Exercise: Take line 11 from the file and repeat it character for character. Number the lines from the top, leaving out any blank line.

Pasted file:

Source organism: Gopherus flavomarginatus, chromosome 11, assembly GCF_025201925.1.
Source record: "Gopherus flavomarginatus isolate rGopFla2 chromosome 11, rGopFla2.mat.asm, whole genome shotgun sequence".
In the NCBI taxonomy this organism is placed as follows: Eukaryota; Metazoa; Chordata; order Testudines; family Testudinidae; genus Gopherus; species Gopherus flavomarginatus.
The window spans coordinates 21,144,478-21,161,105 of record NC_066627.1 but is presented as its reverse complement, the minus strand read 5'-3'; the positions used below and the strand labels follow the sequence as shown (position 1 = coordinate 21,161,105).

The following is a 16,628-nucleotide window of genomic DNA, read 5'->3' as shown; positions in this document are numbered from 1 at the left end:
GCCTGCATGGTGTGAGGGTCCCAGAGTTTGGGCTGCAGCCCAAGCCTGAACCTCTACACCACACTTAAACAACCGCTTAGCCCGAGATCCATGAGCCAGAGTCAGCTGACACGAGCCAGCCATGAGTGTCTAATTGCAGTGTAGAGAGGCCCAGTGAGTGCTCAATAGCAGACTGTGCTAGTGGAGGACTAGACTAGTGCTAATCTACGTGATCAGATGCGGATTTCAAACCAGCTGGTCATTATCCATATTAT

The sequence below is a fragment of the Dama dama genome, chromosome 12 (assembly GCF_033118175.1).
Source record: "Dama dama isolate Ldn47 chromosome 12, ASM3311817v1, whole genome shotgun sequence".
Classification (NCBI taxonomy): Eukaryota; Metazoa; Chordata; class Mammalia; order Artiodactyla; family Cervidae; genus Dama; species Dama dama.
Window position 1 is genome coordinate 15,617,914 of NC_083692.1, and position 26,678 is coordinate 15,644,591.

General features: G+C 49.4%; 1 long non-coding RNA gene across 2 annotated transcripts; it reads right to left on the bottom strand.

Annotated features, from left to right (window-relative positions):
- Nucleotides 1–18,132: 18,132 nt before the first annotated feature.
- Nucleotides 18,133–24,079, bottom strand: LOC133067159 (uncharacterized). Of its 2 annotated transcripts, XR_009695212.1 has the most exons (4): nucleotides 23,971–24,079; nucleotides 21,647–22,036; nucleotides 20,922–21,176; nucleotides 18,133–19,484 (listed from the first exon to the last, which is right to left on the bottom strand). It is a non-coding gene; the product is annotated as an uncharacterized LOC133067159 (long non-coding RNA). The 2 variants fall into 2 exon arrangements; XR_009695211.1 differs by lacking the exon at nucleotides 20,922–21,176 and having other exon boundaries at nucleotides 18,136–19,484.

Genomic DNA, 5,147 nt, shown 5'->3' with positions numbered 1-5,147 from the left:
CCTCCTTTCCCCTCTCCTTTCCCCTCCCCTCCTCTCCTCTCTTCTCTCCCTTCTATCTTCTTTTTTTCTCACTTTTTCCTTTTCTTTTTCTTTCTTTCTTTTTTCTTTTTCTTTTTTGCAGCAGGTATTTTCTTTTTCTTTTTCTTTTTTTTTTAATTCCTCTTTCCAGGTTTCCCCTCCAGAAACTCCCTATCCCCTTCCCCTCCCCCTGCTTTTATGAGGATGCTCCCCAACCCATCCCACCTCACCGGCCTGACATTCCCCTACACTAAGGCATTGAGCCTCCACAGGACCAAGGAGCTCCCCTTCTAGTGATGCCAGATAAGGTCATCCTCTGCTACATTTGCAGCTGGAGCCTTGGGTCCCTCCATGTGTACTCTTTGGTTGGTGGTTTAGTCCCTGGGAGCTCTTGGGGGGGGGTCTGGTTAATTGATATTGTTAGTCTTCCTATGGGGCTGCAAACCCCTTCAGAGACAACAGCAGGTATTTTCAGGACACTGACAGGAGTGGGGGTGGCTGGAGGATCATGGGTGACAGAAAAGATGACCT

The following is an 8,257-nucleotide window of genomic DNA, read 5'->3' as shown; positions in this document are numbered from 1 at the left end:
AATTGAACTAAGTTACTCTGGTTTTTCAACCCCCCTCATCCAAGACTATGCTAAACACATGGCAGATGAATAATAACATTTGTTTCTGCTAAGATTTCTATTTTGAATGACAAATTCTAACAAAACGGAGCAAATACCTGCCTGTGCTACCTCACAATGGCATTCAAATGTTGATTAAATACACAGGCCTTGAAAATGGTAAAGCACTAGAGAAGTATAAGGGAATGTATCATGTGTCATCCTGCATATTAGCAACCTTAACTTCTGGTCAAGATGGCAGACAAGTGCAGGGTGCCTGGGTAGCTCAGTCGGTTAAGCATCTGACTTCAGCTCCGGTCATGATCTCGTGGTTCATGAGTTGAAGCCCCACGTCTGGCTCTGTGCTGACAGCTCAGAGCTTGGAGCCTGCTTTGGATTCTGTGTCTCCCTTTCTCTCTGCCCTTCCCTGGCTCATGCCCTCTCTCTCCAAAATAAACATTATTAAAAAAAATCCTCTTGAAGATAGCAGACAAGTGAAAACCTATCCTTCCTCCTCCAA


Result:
General features: G+C 49.4%; 1 long non-coding RNA gene across 2 annotated transcripts; it reads right to left on the bottom strand.